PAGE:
Institutionalization of Social Science in England

face of a prisoner

When John Howard collected information about prison conditions in the mid-1770s, social science didn’t exist as a recognized field of intellectual activity. The Royal Society was founded in London in 1660 to promote “natural knowledge.” Such knowledge was associated with “experimental philosophy.” Subsequently, spurred by the French Physiocrats and Adam Smith’s The Wealth of Nations (1776), scholars sought knowledge about national welfare and how to increase it. However, production-oriented, deductive theory, epitomized in David Ricardo’s On the principles of political economy and taxation (1819), dominated knowledge about national welfare in early nineteenth-century England. The term social science and the knowledge claims associated with that term did not emerge until the 1830s.

Demand for knowledge like knowledge about prison conditions formed social science. The British government first published geographically comprehensive returns concerning persons tried for criminal offenses in England and Wales in 1805. In 1815, an act (55 Geo. III c. 49) required returns from gaols. That act included a schedule set out in tabular form. Government-authorized factory inspectors submitted to the British House of Lords in 1819 and 1819 detailed worker roosters from cotton factories near Manchester. Early nineteenth-century official data requests such as these provided a basis for the development of social science.

About the same time, a group of scholars in important academic positions rebelled against Ricardian political economy and sought to promote systematic collection of information about social conditions. They considered such information to be analogous to the empirical data of experimental philosophy. These scholars sought knowledge concerning not just wealth and productivity, but also a wide range of population characteristics, such as total births and deaths, average heights and weights, sickness, and crime.^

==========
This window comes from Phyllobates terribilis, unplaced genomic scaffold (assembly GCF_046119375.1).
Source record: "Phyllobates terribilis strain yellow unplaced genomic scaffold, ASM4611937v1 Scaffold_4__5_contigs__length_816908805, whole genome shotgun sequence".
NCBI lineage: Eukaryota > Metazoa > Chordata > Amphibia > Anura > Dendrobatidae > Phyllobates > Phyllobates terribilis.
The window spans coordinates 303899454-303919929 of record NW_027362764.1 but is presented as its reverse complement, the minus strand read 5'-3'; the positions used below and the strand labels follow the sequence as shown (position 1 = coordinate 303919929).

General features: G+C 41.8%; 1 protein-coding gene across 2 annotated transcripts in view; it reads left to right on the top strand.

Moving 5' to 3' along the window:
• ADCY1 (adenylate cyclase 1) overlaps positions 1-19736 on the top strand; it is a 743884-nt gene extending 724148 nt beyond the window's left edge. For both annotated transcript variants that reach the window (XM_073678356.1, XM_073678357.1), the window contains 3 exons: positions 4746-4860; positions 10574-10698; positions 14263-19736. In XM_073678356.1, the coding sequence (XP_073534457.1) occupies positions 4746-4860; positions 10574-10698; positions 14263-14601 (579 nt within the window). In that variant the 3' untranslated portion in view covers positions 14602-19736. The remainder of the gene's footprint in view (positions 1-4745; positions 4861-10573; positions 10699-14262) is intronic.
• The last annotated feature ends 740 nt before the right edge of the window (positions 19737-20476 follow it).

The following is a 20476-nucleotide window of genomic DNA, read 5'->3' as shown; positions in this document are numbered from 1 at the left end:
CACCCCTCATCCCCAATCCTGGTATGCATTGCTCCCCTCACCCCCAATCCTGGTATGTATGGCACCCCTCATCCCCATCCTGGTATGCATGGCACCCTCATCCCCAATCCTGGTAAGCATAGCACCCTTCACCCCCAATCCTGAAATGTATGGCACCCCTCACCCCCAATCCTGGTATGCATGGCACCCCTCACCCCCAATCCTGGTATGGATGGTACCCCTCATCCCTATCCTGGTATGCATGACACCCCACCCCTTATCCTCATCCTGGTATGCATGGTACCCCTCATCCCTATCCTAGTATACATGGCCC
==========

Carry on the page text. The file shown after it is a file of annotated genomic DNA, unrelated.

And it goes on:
An intellectual leader in the development of social science was Belgian astronomer and mathematician Adolphe Quetelet. Beginning in French statistical and mathematical publications in 1809, Quetelet directed attention to regularities in aggregate crime statistics. In an influential meeting with scientists at Cambridge in 1833, and in his highly acclaimed book, Sur l’homme et le développement de ses facultés, ou Essai de physique sociale (1835) (On man and the development of his capabilities, or an essay on social physics), Quetelet argued that crime was a function of social organization. He proposed that the “statistical budget” of social costs from crime should be managed like the state treasury.^ He thus conceptually offered scholars a new field of influence on a key government department: the Treasury.

The struggle to create social science generated new scientific institutions in England in the 1830s. Institutional support for knowledge production became a matter of considerable contention. Scholars complained that the leadership of the Royal Society was intellectually unimpressive, secretive, corrupt, and dominated by persons with personal connections in London.^ An attempt at reforming the Royal Society in 1830 failed. Tension between professional and amateur philosophers, differences between metropolitan and provincial philosophers, concern about the decline of science in England^, and the growth of persons interested in science roiled intellectual relations.^

Turmoil within existing scientific institutions provided propitious circumstances for creating new types of knowledge. In 1831, the British Association for the Advancement of Science was founded. In 1833, the British Association for the Advancement of Science added a Statistical Section to provide “the raw material to political economy and political philosophy” and to promote “lasting foundations of those sciences.”^ In 1834, the Statistical Society of London was founded for the “collection and classification of all facts illustrative of the present condition and prospects of society.”^ The Manchester Statistical Society, founded in 1833, sought “to assist in promoting the progress of social improvement in the manufacturing population.”^ These societies all competed to produce knowledge like the public knowledge about prison conditions that Howard created in the 1770s.

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